Is crossdressing a mental disorder

What transsexuality has to do with mental health

"One day, when I grow up, I'll be a beautiful woman. But today I'm still a child, today I'm still a boy." The New York artist Anohni sang that back then under the name Antony on her album "I Am a Bird Now" in 2005. She never made a secret of the fact that she is transgender, she once said in an interview. And: Although she always saw herself as a woman, she did not have the courage to ask others to address her as a woman. It wasn't until 2015 when she officially changed her name at the age of 45. The singer became a singer.

Everyday hurdles

If the gender identity and the physical gender do not match, one speaks of trans identity or transsexuality. Getting into one's own gender is a long process for transsexuals. Until then, they have to overcome many hurdles - social and medical. The path runs from psychotherapy to diagnosis and hormone treatment to gender reassignment surgery, but not everyone opts for this last step.

Social misunderstanding and a widespread transphobic attitude create enormous levels of suffering in those affected. This manifests itself, among other things, in countless everyday obstacles: For example, when you have to show your ID, which is in a man's name, but you look feminine. Sitting in the waiting room can also be an obstacle if you are called by a woman's name but are outwardly male. Or everyday things like going to public toilets and filling out a form, if only the two options "male" and "female" are available.

Pathologizing and incapacitating

And then there are the legal foundations of gender change: those affected experience anything but self-determined in the psychological and psychiatric diagnoses that are required in Austria, for example, in order to change the first name and the gender entry. In a position paper written in 2016, transgender groups describe the handling as "pathologizing and incapacitating harassment".

The Viennese association Trans X, founded in 1995, shares this view. Transgender people are often assessed as pathological and not taken seriously, says Eva Fels. She is a transgender activist and has been the chairwoman of the Austrian association Trans X since 2000. "When the topic of trans identity comes up, therapists often cannot react adequately. Due to their own ignorance, depression, anxiety disorders or autistic traits are diagnosed, but these usually resolve. as soon as you have found the right therapeutic accompaniment, "says Fels.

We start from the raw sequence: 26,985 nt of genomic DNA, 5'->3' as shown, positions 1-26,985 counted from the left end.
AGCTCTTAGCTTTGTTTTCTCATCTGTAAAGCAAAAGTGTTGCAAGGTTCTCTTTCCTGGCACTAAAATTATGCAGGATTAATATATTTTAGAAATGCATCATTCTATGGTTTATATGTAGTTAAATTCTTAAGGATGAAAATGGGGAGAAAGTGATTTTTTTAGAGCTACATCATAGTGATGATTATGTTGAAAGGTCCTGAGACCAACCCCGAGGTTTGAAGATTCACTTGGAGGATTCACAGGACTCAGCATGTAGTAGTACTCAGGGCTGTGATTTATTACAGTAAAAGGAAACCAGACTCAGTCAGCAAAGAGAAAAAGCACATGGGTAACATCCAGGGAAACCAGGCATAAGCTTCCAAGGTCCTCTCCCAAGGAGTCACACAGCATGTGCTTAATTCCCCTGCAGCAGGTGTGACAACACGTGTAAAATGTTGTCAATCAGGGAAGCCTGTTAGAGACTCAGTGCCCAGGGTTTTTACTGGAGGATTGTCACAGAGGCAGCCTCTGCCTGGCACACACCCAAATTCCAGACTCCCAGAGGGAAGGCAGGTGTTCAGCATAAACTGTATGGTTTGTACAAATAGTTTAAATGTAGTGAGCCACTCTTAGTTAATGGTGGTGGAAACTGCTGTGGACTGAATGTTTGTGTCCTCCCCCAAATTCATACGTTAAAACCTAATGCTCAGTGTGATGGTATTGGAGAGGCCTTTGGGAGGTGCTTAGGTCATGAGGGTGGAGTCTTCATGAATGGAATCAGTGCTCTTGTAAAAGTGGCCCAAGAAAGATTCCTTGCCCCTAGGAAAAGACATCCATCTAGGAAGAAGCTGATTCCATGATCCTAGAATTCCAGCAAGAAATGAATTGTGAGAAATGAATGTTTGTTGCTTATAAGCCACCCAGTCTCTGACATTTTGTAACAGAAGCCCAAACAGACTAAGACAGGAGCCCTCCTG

Transsexuality is considered a mental illness

The classification of transsexuality as a mental illness is perceived as particularly degrading. A diagnostic manual for mental disorders, currently the ICD-10, serves to diagnose mental illnesses. The World Health Organization (WHO) still lists transsexualism as a mental disorder. A new version is currently being worked on, the ICD-11 is expected to appear in 2018, but it is still unclear whether the assignment of transsexuality as a mental illness will be deleted in the revised version. Back in 1974, when homosexuality dropped out of the international catalog of diagnoses of mental disorders, millions of homosexuals were healed in one go.

Parallel to the ICD-10 there is the DSM-5, the US psychiatric classification system. Here at least the medical diagnosis "gender identity disorder" was replaced in 2013 by the diagnosis "gender dysphoria", which means a rejection of one's own gender.

"Transsexuality is not a mental disorder or illness. Transsexual people are healthy people who suffer from constitutional gender incongruence," says Cornelia Kunert. She is a psychotherapist, supervisor and member of the expert team for transsexuality / trans identities of the Austrian Federal Association for Psychotherapy. At most, the compulsion to live in what is perceived to be the wrong gender is what makes you sick, emphasizes the Trans X association.

When depression goes away

"Transsexuals do not experience themselves as mentally ill and feel more comfortable in the long term and become more functional when they go through a process of gender reassignment," says therapist Kunert. She advocates removing hurdles and ensuring free access to medically supervised hormone therapy. Because the positive psychological effect of the hormone administration is remarkable. Kunert: "Depression and anxiety disorders, which otherwise often occur in transsexual people, are melting away." This "congruence dynamic" is a sign of the increasing correspondence between self-experience and physical constitution.

A Vienna study recently confirmed that gender identity is not a psychological phenomenon, but rather biologically verifiable. The neurologist Georg Kranz and the psychologist Rupert Lanzenberger suggest that gender identity is irreversibly "programmed" into our brain.

Influence of gender reassignment treatment

A current study from the Netherlands also assumes this - but it goes a step further and examines rare cases in which transsexuality and psychosis are present at the same time. Not only can anxiety disorders and depression be cured through gender reassignment measures, but psychotic disorders are also reduced, the study suggests. The results were published in April 2017 in the journal "LGBT Health".

In their report "Gender Dysphoria and Co-Existing Psychosis: Review and Four Case Examples of Successful Gender Affirmative Treatment", the Dutch research team led by Julia Meijer from the University of Amsterdam describes four case studies. Subjects were two trans men and two trans women aged 29 to 57 years. The result: Transgender people diagnosed with a psychotic disorder were successfully treated with the help of gender reassignment measures, i.e. with psychological, endocrine and surgical treatment. Meijer and her team admit, however, that psychotic developments with simultaneous transsexuality affect a very small number of cases. (Christine Tragler, May 10, 2017)